The Series

Behind The Scoreboard

It’s official now – the Cleveland Indians have clinched the American League pennant and the Chicago Cubs have earned the National League pennant to advance to the 2016 World Series. (Note Game 1 was Tuesday night, Oct. 25, after press deadline.)

The Indians dismissed the Toronto Blue Jays from the AL Championship Series in Game 5. Cleveland won the series 4-1.

And  the Chicago Cubs defeated the Los Angeles Dodgers in the NL Championship Series in Game 6. Chicago won the series 4-2.

Cleveland has not won a World Series since 1948 after beating the Boston Braves 4-2. The Chicago Cubs won their first crown in 1908 against the Detroit Tigers 4-1.

Cleveland and Chicago have the two longest title droughts in the majors, but Cleveland is considered the underdog in the World Series. Chicago is promised to be the sentimental favorite to win its first world championship since 1908. All the media coverage will center on the Cubs, the “Billygoat” curse, the genius of Joe Maddon, and young star Kris Bryant.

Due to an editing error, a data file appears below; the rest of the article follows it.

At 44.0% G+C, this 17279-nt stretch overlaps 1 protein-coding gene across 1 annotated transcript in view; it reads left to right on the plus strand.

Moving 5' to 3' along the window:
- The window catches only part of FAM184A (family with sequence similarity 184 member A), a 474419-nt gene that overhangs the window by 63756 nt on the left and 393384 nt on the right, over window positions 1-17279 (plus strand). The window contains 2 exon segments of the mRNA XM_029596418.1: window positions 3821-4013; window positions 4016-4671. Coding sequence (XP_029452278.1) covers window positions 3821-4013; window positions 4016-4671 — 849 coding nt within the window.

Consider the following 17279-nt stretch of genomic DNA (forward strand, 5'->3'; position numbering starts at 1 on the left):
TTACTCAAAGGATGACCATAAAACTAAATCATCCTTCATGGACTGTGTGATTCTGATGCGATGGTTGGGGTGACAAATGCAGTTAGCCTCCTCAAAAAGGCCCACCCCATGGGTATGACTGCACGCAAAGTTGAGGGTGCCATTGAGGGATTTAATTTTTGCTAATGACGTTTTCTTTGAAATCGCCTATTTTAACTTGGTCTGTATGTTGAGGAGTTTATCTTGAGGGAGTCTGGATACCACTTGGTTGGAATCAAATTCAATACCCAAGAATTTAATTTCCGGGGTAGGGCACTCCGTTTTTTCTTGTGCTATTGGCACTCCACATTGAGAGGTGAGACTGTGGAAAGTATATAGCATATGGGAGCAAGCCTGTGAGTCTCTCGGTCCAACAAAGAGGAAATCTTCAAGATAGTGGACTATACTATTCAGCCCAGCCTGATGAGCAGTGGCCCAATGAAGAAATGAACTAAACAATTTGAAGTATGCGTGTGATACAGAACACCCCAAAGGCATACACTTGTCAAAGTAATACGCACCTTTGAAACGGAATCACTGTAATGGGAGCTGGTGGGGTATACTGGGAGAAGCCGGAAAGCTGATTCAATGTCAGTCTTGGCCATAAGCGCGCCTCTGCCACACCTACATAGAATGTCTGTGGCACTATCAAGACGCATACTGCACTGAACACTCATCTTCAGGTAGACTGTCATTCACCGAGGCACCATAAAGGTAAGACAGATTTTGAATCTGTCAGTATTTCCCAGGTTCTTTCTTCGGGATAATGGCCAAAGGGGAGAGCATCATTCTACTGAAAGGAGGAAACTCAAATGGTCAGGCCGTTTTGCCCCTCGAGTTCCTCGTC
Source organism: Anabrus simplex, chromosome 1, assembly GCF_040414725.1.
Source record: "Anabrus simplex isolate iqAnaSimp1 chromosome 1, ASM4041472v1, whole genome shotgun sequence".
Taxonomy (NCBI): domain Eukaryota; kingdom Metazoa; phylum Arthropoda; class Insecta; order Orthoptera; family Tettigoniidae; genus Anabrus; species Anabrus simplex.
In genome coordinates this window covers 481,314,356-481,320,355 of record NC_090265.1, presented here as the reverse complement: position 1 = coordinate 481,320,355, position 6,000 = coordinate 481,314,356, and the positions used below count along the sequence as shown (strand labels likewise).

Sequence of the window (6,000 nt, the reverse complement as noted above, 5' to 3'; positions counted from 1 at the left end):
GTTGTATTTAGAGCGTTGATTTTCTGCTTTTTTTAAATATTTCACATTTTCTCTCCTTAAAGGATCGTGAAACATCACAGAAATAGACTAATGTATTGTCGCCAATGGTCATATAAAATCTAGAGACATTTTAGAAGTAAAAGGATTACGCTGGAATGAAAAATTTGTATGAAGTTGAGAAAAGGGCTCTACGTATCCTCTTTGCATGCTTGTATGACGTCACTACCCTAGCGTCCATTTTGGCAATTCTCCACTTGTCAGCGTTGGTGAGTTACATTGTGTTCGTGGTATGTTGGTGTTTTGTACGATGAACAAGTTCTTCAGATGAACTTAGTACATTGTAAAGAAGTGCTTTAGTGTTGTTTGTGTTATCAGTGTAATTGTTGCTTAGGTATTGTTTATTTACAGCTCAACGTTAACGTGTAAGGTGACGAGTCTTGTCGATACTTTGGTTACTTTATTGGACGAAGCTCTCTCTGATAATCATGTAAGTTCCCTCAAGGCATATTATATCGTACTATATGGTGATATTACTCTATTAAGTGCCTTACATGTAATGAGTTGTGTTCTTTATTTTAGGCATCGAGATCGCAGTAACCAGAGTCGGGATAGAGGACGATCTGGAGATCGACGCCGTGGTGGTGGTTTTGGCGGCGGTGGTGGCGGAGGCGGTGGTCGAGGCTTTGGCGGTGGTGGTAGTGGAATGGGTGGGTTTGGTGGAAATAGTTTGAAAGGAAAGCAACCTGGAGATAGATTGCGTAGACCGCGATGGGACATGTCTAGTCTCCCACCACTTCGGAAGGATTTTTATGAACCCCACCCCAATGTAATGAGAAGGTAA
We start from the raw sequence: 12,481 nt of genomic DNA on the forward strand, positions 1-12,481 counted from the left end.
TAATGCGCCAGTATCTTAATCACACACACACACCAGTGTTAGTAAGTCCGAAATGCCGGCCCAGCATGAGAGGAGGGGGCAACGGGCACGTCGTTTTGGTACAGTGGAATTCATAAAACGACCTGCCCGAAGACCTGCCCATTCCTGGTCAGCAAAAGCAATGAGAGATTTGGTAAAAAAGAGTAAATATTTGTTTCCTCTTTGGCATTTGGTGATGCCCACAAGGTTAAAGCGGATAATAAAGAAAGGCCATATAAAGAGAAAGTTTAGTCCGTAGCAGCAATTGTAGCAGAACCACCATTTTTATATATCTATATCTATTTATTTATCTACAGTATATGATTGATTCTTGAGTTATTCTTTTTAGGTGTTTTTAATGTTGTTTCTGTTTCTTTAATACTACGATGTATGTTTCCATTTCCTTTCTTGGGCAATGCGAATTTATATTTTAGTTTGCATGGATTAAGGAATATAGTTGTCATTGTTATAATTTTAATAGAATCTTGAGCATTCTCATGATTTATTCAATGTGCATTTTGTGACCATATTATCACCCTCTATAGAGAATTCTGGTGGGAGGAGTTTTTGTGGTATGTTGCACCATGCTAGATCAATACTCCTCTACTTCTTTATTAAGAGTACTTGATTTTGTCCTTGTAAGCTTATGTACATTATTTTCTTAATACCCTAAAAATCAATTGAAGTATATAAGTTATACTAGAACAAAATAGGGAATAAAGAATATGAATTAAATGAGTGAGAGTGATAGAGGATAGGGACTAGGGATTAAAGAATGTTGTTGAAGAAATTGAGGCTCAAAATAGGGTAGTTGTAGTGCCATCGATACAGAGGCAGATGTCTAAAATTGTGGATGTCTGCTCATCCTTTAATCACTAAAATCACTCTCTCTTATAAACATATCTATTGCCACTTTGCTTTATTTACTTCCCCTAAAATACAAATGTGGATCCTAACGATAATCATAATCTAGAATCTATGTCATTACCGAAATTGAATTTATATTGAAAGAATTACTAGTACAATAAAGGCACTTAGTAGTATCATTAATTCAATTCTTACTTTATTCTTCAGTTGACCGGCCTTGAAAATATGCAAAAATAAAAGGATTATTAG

But after everything they have been through since the start of spring training, the Indians believe that they are built to go the distance. First, they were picked to finish behind Kansas City in the American League until they began a 14-game winning streak in late June and never relinquished it. Secondly, they were perceived as props for the grand finale to the David Ortiz farewell tour in the Division Series. The Indians outscored the Boston Red Sox in a three-game series 15-7. The Indians held the Red Sox to a .214 team batting average in the three-game sweep. And of course, the Indians were determined to win the AL pennant regardless of Toronto’s intimidating line-up that included Jose Bautista and Edwin Encarnacion.  They held the Blue Jays to a .201 batting average and eight runs – five of them in Game 4. Also, this was Toronto’s only win in the series.

One thing is for sure, this World Series promises to end either Cleveland’s or Chicago’s  drought.

Now, over to the WNBA – after a dramatic and controversial 77-76 victory in last Thursday’s deciding Game 5, the Los Angeles Sparks won the 2016 WNBA Finals. The Sparks won the series 3-2 over defending champion, the Minnesota Lynx. Nneka Ogwumike’s short jumper with three seconds left ticking, off the rebound of her blocked shot, gave the Sparks the win. Candace Parker had 28 points and 12 rebounds to earn the MVP honors of the Finals and her first WNBA title. Parker emotionally dedicated the victory to the late Pat Summitt, the longtime Tennessee basketball coach.

Holly Springs South Reporter

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